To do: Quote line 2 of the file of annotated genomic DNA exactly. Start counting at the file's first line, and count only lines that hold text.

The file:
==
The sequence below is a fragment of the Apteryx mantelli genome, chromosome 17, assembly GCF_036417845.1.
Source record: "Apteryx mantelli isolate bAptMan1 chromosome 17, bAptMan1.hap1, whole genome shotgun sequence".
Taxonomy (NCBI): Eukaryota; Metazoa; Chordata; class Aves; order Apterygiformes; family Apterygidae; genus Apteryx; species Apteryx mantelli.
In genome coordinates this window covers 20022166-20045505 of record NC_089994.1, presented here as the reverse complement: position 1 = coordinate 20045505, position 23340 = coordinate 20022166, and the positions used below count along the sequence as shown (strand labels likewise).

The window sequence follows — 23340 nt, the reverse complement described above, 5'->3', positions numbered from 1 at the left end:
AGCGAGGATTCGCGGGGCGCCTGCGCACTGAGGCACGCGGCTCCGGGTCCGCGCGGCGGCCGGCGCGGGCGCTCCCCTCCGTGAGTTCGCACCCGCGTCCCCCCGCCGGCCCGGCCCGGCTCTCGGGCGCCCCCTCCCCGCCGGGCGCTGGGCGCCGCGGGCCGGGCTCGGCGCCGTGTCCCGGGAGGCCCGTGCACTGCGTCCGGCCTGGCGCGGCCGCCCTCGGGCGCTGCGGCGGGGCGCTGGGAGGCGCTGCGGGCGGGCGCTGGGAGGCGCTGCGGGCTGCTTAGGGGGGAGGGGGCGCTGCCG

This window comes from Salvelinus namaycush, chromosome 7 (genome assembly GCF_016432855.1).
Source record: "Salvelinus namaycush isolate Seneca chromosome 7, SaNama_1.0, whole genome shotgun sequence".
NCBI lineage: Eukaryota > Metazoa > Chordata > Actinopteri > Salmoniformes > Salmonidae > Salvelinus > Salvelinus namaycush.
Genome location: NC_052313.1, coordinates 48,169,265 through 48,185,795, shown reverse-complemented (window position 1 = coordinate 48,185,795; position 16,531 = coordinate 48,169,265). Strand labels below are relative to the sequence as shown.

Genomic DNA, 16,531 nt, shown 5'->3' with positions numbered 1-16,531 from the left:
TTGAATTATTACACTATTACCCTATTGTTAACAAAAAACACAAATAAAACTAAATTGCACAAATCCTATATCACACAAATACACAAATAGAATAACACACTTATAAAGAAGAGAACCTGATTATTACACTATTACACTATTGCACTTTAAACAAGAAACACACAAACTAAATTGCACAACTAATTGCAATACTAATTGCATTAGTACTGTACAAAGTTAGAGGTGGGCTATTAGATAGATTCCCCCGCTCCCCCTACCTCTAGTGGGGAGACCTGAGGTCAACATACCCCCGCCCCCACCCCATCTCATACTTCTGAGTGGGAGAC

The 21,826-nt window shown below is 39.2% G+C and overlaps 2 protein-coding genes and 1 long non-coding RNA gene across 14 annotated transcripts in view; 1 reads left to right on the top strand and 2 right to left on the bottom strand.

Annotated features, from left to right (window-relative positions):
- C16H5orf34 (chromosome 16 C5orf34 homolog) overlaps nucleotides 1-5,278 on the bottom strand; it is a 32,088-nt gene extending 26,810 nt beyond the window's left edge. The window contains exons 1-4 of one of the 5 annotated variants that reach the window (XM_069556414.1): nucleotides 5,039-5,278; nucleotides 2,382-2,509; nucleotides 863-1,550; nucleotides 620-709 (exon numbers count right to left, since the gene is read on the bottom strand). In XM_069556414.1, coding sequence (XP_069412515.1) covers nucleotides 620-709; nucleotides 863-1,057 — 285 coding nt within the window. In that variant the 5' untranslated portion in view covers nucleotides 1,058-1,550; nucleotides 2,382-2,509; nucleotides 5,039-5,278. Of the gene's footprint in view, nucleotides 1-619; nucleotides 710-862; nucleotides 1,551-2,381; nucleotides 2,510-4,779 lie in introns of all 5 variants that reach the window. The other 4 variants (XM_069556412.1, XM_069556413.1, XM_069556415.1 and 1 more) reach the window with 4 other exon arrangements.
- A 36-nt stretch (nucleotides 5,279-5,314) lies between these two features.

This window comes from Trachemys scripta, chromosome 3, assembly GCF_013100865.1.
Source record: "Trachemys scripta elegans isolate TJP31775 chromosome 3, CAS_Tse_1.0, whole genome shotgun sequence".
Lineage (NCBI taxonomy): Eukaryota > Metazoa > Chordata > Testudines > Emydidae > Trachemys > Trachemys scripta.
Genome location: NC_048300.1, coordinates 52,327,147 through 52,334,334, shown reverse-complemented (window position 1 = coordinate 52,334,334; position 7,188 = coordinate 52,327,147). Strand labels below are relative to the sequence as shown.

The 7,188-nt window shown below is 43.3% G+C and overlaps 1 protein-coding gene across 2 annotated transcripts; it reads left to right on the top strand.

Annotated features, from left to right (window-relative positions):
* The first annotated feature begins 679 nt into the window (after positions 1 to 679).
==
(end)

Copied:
Source record: "Apteryx mantelli isolate bAptMan1 chromosome 17, bAptMan1.hap1, whole genome shotgun sequence".